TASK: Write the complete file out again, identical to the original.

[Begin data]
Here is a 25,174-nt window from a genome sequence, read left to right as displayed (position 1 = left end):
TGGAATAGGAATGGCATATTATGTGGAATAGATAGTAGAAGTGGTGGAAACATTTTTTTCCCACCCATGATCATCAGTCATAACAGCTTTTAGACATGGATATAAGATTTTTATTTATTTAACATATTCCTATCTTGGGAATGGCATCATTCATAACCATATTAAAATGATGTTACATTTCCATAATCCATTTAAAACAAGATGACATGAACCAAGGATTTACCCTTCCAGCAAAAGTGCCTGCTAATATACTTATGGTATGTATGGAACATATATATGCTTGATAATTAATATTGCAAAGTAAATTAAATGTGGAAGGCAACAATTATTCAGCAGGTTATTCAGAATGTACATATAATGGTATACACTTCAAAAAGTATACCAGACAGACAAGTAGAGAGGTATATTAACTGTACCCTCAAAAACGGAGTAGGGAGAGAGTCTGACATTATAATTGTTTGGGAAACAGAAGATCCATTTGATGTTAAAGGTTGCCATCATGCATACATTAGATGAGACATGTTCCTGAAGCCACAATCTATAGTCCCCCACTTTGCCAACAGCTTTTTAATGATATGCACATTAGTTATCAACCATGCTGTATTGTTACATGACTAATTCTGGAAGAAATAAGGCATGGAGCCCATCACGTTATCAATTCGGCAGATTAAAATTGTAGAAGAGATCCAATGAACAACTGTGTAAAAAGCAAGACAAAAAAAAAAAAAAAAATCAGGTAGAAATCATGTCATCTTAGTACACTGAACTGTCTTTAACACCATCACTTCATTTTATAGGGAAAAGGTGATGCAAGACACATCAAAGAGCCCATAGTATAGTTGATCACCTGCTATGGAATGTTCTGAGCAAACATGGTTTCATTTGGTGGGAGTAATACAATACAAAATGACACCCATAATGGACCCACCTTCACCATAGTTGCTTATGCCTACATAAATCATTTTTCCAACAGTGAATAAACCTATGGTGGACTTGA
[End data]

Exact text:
Here is a 25,174-nt window from a genome sequence, read left to right as displayed (position 1 = left end):
TGGAATAGGAATGGCATATTATGTGGAATAGATAGTAGAAGTGGTGGAAACATTTTTTTCCCACCCATGATCATCAGTCATAACAGCTTTTAGACATGGATATAAGATTTTTATTTATTTAACATATTCCTATCTTGGGAATGGCATCATTCATAACCATATTAAAATGATGTTACATTTCCATAATCCATTTAAAACAAGATGACATGAACCAAGGATTTACCCTTCCAGCAAAAGTGCCTGCTAATATACTTATGGTATGTATGGAACATATATATGCTTGATAATTAATATTGCAAAGTAAATTAAATGTGGAAGGCAACAATTATTCAGCAGGTTATTCAGAATGTACATATAATGGTATACACTTCAAAAAGTATACCAGACAGACAAGTAGAGAGGTATATTAACTGTACCCTCAAAAACGGAGTAGGGAGAGAGTCTGACATTATAATTGTTTGGGAAACAGAAGATCCATTTGATGTTAAAGGTTGCCATCATGCATACATTAGATGAGACATGTTCCTGAAGCCACAATCTATAGTCCCCCACTTTGCCAACAGCTTTTTAATGATATGCACATTAGTTATCAACCATGCTGTATTGTTACATGACTAATTCTGGAAGAAATAAGGCATGGAGCCCATCACGTTATCAATTCGGCAGATTAAAATTGTAGAAGAGATCCAATGAACAACTGTGTAAAAAGCAAGACAAAAAAAAAAAAAAAAATCAGGTAGAAATCATGTCATCTTAGTACACTGAACTGTCTTTAACACCATCACTTCATTTTATAGGGAAAAGGTGATGCAAGACACATCAAAGAGCCCATAGTATAGTTGATCACCTGCTATGGAATGTTCTGAGCAAACATGGTTTCATTTGGTGGGAGTAATACAATACAAAATGACACCCATAATGGACCCACCTTCACCATAGTTGCTTATGCCTACATAAATCATTTTTCCAACAGTGAATAAACCTATGGTGGACTTGA